If it wasn’t for the presence of the extraordinary yuzu, I would have never mentioned this simple – though excellent – drink I usually have with lime. Yuzu is an Asian citrus (shaped like a small grapefruit and either green or yellow depending on its ripeness) very popular in Japan, but quite difficult to get in Europe, apart from the bottled juice. It was one of the few food items I brought from my recent trip to Japan and also the one I was going to taste for the first time in my life. Since I had only two fruits, I promised myself to use them wisely. I knew that yuzu’s acid juice is often used as a seasoning in salads, but spicing up my weekend glasses of shochu (see below) with slices of this marvellous fruit seemed the wisest – and, frankly, more amusing – option.
I will not exaggerate if I tell you I was spellbound by the compelling aroma of yuzu’s zest. Instead of finishing my drink, I kept on inhaling its magnificent scent which has transformed my good old glass of shochu into a mysterious, sophisticated drink. I thought that this simple but elegant drink was a good excuse to share with you my discovery of fresh yuzu, but most of all to write once again about shochu, my favourite and most frequently drunk Japanese alcohol. (I have talked about it here, here and here)
I still consider shochu the most surprising alcohol discovery of my life because, honestly, I didn’t expect anything special. I have simply fallen in love with the first sip. I don’t know why it took me so many months to finally notice it in my favourite Japanese grocery, but the day I asked about shochu (I had read about it somewhere) I realised that its different brand and varieties filled at least a third of the alcohol shelves in my grocery shop. This is how my adventure began.
Shochu (焼酎) means “burning sake” (sake meaning generally alcohol) and has been produced in Japan since the XIVth century. It is distilled from different ingredients, such as barley, sweet potato, buckwheat, rice… Some shochu are also flavoured (my favourite are flavoured with shiso and… yuzu of course!). Its alcoholic content is usually between 20 – 25 %, but it can be stronger too. Apparently, the consumption of shochu has tripled since the 80s and is rising every year. It is no longer considered cheap alcohol for manual workers, it is produced with more care and some bottles reach very high prices. More and more Japanese women choose it because shochu has very few calories (35 kcal in 50 ml, which is almost 3 x less than vodka for example). Oh, and I would have forgotten to add it doesn’t end up with a hangover the following day, even drunk in big quantities! (This information was checked more than once…).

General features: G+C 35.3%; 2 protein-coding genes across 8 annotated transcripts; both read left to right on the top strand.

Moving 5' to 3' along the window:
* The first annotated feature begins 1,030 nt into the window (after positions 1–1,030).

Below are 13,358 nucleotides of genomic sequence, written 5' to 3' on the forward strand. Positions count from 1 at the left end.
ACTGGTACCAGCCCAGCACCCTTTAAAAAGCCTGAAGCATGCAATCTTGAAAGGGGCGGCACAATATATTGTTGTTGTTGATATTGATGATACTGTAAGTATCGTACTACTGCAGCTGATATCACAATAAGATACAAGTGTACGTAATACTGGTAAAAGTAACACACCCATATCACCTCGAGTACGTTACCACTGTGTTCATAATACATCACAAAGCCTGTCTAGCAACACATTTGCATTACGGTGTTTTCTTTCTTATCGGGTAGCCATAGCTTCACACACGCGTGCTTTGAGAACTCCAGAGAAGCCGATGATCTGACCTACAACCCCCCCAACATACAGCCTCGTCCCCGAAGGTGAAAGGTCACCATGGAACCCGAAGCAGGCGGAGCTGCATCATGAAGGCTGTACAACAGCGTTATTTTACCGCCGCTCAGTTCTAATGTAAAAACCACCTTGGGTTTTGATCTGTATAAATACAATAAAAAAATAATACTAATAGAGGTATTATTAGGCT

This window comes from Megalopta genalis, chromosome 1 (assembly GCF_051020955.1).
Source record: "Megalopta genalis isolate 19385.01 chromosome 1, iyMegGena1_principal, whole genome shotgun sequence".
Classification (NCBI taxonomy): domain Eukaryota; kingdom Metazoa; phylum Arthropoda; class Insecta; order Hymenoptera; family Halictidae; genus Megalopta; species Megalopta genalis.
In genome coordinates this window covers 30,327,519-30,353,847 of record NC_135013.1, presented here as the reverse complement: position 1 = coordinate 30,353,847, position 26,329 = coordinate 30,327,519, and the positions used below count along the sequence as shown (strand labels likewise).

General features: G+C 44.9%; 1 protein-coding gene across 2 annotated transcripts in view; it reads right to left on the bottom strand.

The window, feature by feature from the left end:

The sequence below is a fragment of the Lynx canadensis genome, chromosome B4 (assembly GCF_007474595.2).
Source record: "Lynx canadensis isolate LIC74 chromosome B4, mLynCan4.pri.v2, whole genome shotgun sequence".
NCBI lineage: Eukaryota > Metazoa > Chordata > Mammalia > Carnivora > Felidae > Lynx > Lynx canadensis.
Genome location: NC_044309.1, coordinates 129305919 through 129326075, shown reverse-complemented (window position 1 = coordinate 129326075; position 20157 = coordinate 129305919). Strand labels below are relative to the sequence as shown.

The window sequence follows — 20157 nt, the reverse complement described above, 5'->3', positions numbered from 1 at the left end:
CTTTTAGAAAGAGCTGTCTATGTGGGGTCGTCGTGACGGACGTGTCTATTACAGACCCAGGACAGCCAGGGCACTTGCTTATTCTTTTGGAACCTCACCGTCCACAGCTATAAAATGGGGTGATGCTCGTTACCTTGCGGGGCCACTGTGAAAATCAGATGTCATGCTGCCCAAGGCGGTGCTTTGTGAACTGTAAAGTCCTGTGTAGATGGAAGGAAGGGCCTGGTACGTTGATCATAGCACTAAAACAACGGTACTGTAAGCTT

I think I love all the shochu types I have tasted: the often amber-coloured barley shochu, the nutty soba one (distilled from buckwheat), the subtle rice one or sweet potato shochu which is not sweet and which seems to be the most popular in Japan. Some shochu types (like barley for example) are reminiscent of good quality, single malt whisky, but in a subtler version. Luckily my two Japanese grocers vary the brands all the time, so I keep on discovering new bottles.
Shochu can be drunk alone, warm or cold. When it’s cold, it’s served on the rocks (“shochu rokku”) or in a “sour” (pronounced “sawa”): a weak cocktail with sparkling water and fruit juice or with sweet soda. My favourite way to drink it is on the rocks, especially in Japan where ice cubes are huuuuge and shochu stays cold for eternity without being diluted. At home I often add one or two slices of lime and sometimes just a bit of sparkling water. Of course, the better the bottle, the less you want to dilute it…
During my recent trip to Tokyo, among the glasses of shochu I had practically every night, one has left particularly vivid memories. It was an exceptionally strong barley schochu (40%) called Hundred Years of Solitude 百年の孤独 (Hyakunen no kodoku) and aged in wooden barrels. I will never forget the izakaya (pub) where with my Japanese friend we both enjoyed a glass of this fiery piece of art which seemed a subtler, mellower version of single malt whisky.
TIPS: There are two main types of shochu: produced with continuous distillation (kourui 甲類) and single distillation (otsurui 乙類) (thank you, Hiroyuki!). The latter is considered superior and above a certain price all the shochus are produced this way. The useful word to remember (and ask in a shop) is “honkaku” 本格. Apparently it means “genuine, classical method” and marks a good quality product (but not all the shochu bottles are marked this way, alas).
If you prefer a lighter cocktail with yuzu and shochu, check Nami’s (Just One Cookbook) Yuzu Sour cocktail recipe .
If you don’t have yuzu, you can of course prepare the same drink with lime.
Preparation: 5 minutes
Ingredients (serves one):
a generous splash of a more delicate, not aged shochu variety (I have had rice shochu here, but sweet potato shochu is a good option too)
two slices of yuzu
lots of ice
Put everything in a glass and enjoy.
(You can slightly squash the yuzu slices if you want).